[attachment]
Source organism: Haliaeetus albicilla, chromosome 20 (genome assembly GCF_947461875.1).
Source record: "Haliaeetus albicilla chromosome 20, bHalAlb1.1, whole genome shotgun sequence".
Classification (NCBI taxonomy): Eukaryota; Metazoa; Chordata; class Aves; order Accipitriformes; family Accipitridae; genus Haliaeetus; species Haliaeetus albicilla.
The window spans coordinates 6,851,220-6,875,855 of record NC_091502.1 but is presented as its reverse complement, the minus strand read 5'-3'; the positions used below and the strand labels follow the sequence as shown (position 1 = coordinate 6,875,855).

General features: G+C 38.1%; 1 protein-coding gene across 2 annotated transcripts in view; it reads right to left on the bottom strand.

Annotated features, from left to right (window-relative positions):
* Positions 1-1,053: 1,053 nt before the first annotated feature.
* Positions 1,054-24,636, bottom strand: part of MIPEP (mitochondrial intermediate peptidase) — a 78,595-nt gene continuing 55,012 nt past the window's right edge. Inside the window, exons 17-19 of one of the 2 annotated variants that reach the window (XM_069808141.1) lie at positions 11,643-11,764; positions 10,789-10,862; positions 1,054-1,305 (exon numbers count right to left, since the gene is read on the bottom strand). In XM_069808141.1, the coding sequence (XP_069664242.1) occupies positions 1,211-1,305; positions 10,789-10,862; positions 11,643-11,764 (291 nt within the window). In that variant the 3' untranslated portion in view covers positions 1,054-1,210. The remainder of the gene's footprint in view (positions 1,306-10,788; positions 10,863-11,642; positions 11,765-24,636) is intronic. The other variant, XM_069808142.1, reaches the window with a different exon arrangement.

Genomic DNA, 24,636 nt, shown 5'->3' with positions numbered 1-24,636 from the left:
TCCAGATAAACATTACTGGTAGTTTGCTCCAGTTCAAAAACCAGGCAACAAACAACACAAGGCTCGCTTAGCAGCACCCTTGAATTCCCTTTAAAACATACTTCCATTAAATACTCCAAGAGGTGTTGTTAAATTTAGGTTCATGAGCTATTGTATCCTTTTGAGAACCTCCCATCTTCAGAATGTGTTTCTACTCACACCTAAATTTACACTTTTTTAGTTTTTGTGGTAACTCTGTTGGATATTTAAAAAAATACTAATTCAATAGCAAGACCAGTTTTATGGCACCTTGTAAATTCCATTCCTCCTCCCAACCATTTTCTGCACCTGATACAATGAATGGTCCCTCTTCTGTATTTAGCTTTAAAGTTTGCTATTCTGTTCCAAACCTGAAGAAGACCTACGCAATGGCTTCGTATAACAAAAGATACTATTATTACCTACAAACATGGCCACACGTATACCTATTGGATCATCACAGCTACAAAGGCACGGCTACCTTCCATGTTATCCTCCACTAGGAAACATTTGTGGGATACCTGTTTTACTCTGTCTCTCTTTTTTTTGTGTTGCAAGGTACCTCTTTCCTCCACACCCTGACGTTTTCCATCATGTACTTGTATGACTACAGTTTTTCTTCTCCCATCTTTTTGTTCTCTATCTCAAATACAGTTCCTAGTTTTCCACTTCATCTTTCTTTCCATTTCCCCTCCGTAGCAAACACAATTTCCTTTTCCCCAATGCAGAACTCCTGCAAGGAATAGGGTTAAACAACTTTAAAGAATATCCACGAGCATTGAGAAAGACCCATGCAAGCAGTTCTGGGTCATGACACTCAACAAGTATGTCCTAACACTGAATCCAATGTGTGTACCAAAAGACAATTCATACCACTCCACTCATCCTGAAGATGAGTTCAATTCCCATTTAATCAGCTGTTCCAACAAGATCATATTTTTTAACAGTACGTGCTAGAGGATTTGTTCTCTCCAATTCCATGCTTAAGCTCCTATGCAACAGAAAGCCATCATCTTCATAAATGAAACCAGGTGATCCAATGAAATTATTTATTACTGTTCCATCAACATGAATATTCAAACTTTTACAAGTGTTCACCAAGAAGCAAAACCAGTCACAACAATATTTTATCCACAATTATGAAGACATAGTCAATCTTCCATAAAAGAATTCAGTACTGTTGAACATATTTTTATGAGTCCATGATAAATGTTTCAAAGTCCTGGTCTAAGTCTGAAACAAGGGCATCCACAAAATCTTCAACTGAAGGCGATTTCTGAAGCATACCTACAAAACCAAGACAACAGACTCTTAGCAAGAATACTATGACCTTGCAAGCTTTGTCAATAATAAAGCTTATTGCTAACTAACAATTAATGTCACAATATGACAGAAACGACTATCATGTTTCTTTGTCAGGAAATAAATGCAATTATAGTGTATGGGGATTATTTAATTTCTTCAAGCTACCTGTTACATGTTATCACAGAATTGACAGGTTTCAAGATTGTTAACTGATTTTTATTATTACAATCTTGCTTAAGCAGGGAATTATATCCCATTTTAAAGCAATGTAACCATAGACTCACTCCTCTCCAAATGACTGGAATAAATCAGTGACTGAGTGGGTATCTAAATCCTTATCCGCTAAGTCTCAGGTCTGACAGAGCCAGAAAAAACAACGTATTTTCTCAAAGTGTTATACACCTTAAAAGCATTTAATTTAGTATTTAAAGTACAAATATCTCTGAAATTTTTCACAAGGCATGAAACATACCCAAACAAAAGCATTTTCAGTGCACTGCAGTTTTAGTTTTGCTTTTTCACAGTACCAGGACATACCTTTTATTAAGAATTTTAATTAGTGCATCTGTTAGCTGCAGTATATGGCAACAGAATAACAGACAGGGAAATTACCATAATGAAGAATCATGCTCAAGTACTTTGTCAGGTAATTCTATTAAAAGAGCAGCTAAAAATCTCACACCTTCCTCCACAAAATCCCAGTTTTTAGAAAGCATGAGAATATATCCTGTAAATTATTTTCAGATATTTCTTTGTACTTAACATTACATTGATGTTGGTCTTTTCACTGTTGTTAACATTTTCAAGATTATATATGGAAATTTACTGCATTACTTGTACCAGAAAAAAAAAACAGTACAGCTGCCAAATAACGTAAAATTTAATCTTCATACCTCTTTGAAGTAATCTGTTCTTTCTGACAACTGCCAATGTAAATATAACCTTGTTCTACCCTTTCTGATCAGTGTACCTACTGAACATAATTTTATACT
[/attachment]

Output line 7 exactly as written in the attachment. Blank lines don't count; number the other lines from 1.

* Positions 1-1,053: 1,053 nt before the first annotated feature.